DOVER, Delaware — A federal judge in Wilmington on Thursday dismissed a discrimination lawsuit against Delaware education officials filed on behalf of students at an all-female charter school trying to stave off a second state-ordered closure.
Chief U.S. District Court Judge Leonard Stark granted the Department of Education's request to dismiss the lawsuit, which was prompted by the state's decision to revoke the charter of predominantly black Reach Academy in New Castle. He also denied a request by the plaintiffs for permission to file an amended complaint.
State officials say the decision to close Reach was based on its poor academic performance.
In the most recent year, the school's academic rating just narrowly made it to "does not meet the standard," having previously been rated as "falls far below the standard."
The plaintiffs argued among other things that Reach was judged more harshly than other struggling schools, including the all-male Prestige Academy charter school in Wilmington, and that it was unfair to close Reach while allowing Prestige, the state's only all-male charter school, to remain open.
But Stark said the plaintiffs had not shown that the decision to revoke Reach Academy's charter at the end of this school year was based on racial or gender discrimination.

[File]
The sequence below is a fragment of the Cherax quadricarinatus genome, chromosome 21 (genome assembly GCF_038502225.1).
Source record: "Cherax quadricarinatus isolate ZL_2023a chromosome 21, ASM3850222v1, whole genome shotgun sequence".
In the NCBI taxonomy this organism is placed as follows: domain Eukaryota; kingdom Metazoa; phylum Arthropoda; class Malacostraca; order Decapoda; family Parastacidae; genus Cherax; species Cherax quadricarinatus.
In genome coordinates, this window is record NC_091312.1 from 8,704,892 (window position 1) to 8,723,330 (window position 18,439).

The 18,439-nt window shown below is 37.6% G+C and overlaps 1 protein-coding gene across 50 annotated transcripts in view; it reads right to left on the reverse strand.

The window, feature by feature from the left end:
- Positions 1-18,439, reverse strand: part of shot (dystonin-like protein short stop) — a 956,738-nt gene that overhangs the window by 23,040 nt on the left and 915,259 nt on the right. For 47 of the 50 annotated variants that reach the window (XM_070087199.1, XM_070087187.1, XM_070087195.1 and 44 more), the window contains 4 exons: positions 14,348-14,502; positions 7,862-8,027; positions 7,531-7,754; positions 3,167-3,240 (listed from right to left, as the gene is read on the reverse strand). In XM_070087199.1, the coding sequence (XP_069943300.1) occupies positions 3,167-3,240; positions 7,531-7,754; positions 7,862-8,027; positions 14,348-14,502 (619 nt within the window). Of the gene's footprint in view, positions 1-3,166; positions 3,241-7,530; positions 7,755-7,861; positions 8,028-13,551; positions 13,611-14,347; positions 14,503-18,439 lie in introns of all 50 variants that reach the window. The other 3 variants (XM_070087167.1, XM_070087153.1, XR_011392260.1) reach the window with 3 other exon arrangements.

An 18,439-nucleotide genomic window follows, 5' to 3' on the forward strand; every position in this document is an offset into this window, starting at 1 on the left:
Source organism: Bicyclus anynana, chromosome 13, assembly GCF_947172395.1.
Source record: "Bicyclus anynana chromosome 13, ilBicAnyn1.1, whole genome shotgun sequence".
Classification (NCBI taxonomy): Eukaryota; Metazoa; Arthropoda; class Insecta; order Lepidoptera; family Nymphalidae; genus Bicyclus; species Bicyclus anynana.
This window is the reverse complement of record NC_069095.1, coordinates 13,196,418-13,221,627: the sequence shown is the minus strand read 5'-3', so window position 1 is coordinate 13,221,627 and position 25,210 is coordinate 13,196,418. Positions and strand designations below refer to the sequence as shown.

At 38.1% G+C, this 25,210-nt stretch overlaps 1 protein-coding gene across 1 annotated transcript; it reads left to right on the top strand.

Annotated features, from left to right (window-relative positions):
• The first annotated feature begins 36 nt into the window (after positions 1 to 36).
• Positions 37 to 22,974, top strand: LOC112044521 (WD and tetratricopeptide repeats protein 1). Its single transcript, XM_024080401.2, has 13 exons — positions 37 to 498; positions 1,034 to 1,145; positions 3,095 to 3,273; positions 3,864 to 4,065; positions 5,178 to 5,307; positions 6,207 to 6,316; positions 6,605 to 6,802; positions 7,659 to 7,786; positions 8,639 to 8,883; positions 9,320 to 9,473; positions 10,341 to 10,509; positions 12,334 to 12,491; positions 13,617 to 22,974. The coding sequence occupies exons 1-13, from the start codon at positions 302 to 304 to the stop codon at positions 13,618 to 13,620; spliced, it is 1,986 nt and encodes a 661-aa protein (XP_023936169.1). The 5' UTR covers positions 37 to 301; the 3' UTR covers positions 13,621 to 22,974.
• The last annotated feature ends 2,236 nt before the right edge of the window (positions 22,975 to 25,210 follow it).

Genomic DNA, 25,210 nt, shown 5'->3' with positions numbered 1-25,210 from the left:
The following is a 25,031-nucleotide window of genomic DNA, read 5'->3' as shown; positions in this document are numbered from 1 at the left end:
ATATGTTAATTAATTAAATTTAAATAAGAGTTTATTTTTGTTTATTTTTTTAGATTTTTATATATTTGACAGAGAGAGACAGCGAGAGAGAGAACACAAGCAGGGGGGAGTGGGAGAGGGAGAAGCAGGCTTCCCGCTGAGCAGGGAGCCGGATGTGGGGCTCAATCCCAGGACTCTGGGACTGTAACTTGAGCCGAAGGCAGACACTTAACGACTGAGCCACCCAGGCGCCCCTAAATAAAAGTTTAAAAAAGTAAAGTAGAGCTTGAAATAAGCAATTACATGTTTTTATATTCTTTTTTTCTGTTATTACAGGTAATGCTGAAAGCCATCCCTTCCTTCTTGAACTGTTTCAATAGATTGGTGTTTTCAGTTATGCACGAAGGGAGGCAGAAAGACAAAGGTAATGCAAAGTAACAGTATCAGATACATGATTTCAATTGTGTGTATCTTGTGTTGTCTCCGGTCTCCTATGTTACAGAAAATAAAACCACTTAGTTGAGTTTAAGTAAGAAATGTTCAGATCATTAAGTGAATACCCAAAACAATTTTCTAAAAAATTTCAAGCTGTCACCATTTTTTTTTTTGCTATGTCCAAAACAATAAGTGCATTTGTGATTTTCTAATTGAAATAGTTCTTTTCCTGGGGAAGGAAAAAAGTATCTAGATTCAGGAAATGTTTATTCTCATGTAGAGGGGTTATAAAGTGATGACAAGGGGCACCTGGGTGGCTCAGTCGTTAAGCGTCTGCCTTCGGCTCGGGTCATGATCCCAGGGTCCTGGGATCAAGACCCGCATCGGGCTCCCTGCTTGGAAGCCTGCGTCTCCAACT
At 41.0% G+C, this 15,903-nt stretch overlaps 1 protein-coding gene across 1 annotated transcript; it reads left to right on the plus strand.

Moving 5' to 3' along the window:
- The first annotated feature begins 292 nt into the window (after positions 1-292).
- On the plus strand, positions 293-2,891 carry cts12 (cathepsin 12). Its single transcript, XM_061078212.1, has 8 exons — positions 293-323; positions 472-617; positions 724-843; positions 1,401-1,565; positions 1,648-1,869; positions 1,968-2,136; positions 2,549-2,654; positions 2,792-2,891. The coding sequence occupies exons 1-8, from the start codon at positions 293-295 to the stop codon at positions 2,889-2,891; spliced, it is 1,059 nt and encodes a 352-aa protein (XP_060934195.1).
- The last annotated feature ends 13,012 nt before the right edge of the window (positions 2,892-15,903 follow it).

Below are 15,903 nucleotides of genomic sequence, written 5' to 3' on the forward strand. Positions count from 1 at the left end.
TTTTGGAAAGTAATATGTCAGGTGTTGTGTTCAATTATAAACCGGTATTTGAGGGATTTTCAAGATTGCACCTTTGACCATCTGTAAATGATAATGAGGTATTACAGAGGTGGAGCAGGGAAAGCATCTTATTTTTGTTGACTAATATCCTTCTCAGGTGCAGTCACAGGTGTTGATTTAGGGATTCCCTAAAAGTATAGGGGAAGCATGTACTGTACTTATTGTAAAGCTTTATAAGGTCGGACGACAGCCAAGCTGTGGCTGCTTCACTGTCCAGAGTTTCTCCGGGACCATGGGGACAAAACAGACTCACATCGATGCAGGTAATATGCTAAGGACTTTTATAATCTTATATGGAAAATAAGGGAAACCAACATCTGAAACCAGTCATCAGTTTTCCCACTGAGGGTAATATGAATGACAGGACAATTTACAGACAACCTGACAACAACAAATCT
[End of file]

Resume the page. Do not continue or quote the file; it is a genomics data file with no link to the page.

"Plaintiffs have not alleged that Reach's charter was not renewed on account of it being an all-female school," the judge wrote. "Having failed to allege purposeful discrimination, plaintiffs have not stated a claim for gender discrimination by simply alleging that defendants lack an exceedingly persuasive reason for allowing the maintenance of an all-male charter school while closing the only all-female charter school."
Stark also rejected the idea that the state's reliance on standardized test scores to evaluate schools has a racially disparate impact on black students and is thus racially discriminatory.
DOE officials said they were pleased with the ruling and it allows them to move forward on a smooth transition for Reach Academy students and staff.
In January, Stark had refused to issue a preliminary injunction sought by attorneys for Reach Academy, saying they had not shown that they were likely to succeed with any legal claims against state officials. That ruling came three days after a state court judge declared that students do not have a protected property interest in attending the school of their choice until graduation. That ruling involved New Moyer Academy, a failing, predominantly black charter school in Wilmington.
Stark noted in his January ruling that circumstances had changed since he granted a preliminary injunction last year that kept Reach Academy open for this school year. Under state law at that time, officials were not allowed to consider any new applications for single-gender charter schools. That meant that if Reach were to close, there was no possibility for another all-girls charter school in Delaware. But after Stark's injunction last year, Delaware lawmakers amended the charter-school law to allow consideration of another all-girls charter school if Reach Academy were to close.
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